Kids these days.

While driving home from a wedding a few years ago, our son Andrew and I were talking about a song on the radio. He started describing the video for the song, talking about why it worked well. He was pretty insightful.

I asked Andrew what he wanted to do.

Be in music somehow.

Like a producer? Like for records? Or for concerts?


He had no connections to any bands. He hadn’t been to many concerts. He didn’t hang out backstage anywhere. He doesn’t play anything. He doesn’t sing. He played the trumpet for four years, but quit in high school when he got braces. He’s not a big public guy. He’s pretty shy, pretty laid back. He’s the nice kid, the guy that is nice to have around. He’s the designated driver. He’s the “clean the bathroom at work after no one else would do it” guy.

That night in the car, he–and I–had no reason to believe that he would actually end up in the music business.

He has, however, learned how to make statements and ask questions.

“Can I interview you for an article?”- That got him a conversation with Jordan, a guy who is a band. And an article in the university paper. And an invitation to take pictures.

“This would make a great place for a concert!” – That was looking at a small gym by the concession stand he ran for the summer. That comment led to a concert for some indy local bands, with someone else acting as the show promoter.

“He didn’t get paid. It wasn’t fair.” – That was looking at how the money got distributed following the concert. His now friend Jordan didn’t get his share of the gate. The promoter took his money off the top.

So last Saturday night, Andrew bought a concert.

He made a list. He stuffed money into envelopes and took off for the venue. The money was from his own bank account. The posters and the photos and the distribution of the posters were from his camera and mac and car. The venue arrangements and sound and lights and food for the bands were from his phone and debit card. The bands were from Fort Wayne and LA.

And last Saturday night 180 kids showed up  and heard great music in a safe place.  Last Saturday night, the bands got what was promised and some extra. Last Saturday night, the venue got their full amount and got to sell some concessions. Last Saturday night, some people who helped got paid. Last Saturday night, Andrew put his money back into his account with a little extra.

And last Saturday night, a month before his 22nd birthday, Andrew did what he said he wanted to do when he grows up.

Kids these days. I just don’t know.They are so irresponsible sometimes.

(Did I mention I’m proud of my son?)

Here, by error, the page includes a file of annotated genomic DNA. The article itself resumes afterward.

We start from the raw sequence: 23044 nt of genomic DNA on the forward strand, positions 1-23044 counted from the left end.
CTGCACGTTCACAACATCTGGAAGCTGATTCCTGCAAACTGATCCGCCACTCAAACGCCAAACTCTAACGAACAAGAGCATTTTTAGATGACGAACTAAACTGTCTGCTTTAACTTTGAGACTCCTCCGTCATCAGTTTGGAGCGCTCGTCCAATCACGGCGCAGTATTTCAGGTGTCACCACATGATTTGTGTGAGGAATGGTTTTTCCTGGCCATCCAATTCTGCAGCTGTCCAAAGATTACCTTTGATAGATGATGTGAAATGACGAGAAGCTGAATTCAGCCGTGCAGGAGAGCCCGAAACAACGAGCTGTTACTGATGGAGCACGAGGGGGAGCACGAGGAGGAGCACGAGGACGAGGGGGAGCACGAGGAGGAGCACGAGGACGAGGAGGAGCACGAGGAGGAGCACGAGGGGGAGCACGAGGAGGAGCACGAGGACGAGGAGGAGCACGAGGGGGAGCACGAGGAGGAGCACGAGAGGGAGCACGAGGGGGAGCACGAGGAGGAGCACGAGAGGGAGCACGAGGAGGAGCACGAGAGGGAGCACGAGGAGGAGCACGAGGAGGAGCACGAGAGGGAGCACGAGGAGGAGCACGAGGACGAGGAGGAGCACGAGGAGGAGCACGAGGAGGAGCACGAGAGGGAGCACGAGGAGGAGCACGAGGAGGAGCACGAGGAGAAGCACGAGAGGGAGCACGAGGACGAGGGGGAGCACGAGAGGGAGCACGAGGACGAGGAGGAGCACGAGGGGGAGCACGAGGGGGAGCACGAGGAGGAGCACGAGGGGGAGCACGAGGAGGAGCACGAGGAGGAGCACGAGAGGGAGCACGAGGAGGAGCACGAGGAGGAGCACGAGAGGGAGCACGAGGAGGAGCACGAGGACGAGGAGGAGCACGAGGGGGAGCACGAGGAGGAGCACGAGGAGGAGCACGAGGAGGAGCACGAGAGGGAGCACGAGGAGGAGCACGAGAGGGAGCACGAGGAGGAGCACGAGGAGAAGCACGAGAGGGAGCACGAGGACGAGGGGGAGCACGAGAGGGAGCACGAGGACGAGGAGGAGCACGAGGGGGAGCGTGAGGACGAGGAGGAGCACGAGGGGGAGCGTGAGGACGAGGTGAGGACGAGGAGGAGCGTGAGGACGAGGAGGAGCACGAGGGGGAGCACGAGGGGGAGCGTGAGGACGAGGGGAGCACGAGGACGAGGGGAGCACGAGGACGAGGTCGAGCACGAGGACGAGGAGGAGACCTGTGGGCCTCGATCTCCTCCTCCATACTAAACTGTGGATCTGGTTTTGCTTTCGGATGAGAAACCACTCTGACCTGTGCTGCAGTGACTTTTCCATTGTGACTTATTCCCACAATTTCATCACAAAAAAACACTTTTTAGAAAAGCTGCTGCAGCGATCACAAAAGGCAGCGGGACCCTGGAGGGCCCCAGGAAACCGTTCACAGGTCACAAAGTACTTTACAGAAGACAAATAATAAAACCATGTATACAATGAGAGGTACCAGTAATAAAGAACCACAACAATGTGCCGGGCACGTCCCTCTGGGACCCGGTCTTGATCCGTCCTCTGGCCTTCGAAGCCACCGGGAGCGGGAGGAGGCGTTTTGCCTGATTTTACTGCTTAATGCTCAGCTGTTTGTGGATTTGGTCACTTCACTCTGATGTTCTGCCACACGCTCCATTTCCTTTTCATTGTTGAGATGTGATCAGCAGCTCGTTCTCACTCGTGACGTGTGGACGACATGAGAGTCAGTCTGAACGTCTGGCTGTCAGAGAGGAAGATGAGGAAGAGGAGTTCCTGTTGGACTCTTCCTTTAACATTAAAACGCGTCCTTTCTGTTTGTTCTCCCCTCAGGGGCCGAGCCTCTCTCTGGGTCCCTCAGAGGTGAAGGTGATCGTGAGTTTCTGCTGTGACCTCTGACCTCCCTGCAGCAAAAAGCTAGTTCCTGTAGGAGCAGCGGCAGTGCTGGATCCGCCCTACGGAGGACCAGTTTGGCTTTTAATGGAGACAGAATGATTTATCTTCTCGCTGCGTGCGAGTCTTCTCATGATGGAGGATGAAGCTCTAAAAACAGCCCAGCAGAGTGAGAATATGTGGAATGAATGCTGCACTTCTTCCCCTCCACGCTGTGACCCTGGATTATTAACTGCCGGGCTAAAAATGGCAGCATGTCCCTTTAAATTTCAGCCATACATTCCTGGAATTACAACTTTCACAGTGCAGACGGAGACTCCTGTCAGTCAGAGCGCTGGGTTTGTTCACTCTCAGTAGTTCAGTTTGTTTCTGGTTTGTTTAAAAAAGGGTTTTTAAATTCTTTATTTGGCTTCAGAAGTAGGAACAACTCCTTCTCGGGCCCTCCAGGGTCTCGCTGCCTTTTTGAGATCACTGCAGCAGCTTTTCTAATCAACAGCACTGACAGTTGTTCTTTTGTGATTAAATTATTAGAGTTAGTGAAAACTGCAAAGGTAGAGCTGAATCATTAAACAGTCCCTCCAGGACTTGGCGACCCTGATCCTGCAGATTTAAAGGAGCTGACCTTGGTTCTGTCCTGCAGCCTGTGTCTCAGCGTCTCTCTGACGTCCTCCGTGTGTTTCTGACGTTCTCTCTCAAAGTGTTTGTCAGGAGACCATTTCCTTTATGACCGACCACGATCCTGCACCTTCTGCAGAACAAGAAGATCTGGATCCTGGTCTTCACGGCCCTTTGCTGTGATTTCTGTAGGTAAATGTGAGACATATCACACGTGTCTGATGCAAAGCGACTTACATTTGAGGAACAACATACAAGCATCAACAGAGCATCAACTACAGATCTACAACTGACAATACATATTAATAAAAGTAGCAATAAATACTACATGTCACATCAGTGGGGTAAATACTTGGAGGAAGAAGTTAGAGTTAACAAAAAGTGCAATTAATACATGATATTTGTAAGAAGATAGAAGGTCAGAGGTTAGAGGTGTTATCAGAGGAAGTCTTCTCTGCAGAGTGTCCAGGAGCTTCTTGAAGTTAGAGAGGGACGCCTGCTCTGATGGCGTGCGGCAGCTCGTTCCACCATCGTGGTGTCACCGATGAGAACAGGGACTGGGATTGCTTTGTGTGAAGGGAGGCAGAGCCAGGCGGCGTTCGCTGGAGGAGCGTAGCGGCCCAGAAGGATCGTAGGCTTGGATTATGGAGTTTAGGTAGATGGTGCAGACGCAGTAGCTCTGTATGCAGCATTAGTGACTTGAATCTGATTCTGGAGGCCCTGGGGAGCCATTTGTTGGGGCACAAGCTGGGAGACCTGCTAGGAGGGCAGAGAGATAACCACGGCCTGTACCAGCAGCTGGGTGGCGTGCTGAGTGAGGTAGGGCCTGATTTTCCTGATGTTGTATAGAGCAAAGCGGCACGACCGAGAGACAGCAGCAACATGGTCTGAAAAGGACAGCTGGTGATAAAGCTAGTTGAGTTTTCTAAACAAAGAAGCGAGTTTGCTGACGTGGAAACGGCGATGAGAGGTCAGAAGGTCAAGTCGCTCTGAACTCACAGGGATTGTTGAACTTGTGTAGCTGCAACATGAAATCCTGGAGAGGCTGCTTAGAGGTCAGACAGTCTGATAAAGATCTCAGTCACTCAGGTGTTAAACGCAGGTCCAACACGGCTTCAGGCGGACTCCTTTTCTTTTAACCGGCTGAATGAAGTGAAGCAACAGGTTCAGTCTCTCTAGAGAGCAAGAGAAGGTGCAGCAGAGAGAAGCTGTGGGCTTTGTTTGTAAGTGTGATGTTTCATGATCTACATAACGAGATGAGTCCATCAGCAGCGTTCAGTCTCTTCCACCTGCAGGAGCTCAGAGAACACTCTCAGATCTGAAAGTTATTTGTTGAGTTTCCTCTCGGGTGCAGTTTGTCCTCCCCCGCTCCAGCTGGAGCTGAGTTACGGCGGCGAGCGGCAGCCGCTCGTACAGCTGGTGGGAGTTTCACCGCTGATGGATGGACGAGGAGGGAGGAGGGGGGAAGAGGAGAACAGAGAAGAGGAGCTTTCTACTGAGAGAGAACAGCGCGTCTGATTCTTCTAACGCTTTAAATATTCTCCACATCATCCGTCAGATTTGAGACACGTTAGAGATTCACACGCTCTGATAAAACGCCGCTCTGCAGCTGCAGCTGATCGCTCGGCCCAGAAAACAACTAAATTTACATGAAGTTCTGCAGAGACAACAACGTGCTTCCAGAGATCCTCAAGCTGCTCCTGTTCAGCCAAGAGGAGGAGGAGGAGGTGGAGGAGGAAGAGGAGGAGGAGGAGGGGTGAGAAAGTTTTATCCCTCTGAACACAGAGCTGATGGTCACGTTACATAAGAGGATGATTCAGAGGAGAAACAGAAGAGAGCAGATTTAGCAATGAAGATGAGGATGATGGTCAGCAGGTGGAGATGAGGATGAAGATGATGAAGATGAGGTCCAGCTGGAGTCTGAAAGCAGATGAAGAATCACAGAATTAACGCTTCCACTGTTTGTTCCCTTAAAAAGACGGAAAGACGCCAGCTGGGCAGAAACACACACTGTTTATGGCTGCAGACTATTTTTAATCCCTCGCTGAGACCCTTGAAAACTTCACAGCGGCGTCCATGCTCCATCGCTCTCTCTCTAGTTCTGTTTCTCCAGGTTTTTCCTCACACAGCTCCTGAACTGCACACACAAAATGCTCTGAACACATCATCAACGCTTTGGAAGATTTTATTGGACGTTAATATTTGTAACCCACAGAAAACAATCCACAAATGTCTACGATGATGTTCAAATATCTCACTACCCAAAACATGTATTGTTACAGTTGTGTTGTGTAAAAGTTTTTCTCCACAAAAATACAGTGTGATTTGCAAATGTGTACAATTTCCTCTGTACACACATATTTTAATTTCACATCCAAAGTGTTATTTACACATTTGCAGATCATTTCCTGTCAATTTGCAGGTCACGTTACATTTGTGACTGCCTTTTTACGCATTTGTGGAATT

13 responses to “Kids these days.

  1. …and this Friday, a Dad told a story about last Saturday night…when a young man helped build my faith in his young generation.

    thanks Jon

  2. Great stuff – well done Andrew!

  3. “He didn’t get paid. It wasn’t fair.”

    Happens more often than not, sadly enough. I’m pretty proud of Andrew for making it different and helping to set a new standard.

    Music and the way musicians are treated is something close to my heart.

  4. I love this post on SO many levels.

    1. Way to go to your son on realizing music is important and way to often the artists get screwed out of the money they deserve.

    2. You are one proud pappa as you should be!

    3. Kudos to him for taking the initiative and drive and not asking for permission to follow his heart.

    4. I’m passionate about music so this hits home.

    So glad you wrote this post. So glad I read it. Hope my son grows up and chases his dreams as well.

  5. Erica – thank you!

  6. Joanna – 21 year olds are surprising, aren’t they.

  7. Chel – you do understand quite well. Thanks for stopping by.

  8. cc – it’s funny. I read this comment and went up to his room where he was
    talking with nancy about selling his camera. Hadn’t asked permission to buy
    it. Hadn’t asked permission to sell it.Has built, however, a pretty good
    sense of what is worth doing.

    Funny how that happens.

  9. You have every right to be proud–what a great young man!

  10. I really wish Andrew was out here. The shows we’ve been having are cool and all, but I feel like we (as bands) have to deal with ticks and leeches.

    Our second gig, we got $20 and the promoter/venue got $90. There’s four of us in the band. =/

    Anyway, yeah, Andrew’s awesome and you’re awesome for not holding him back.

  11. And did you then have to use your $5 for the food backstage? Thanks, Bryan.

  12. I like that he’s doing what he wants to do when he ‘grows up’ as if getting old would make it more possible.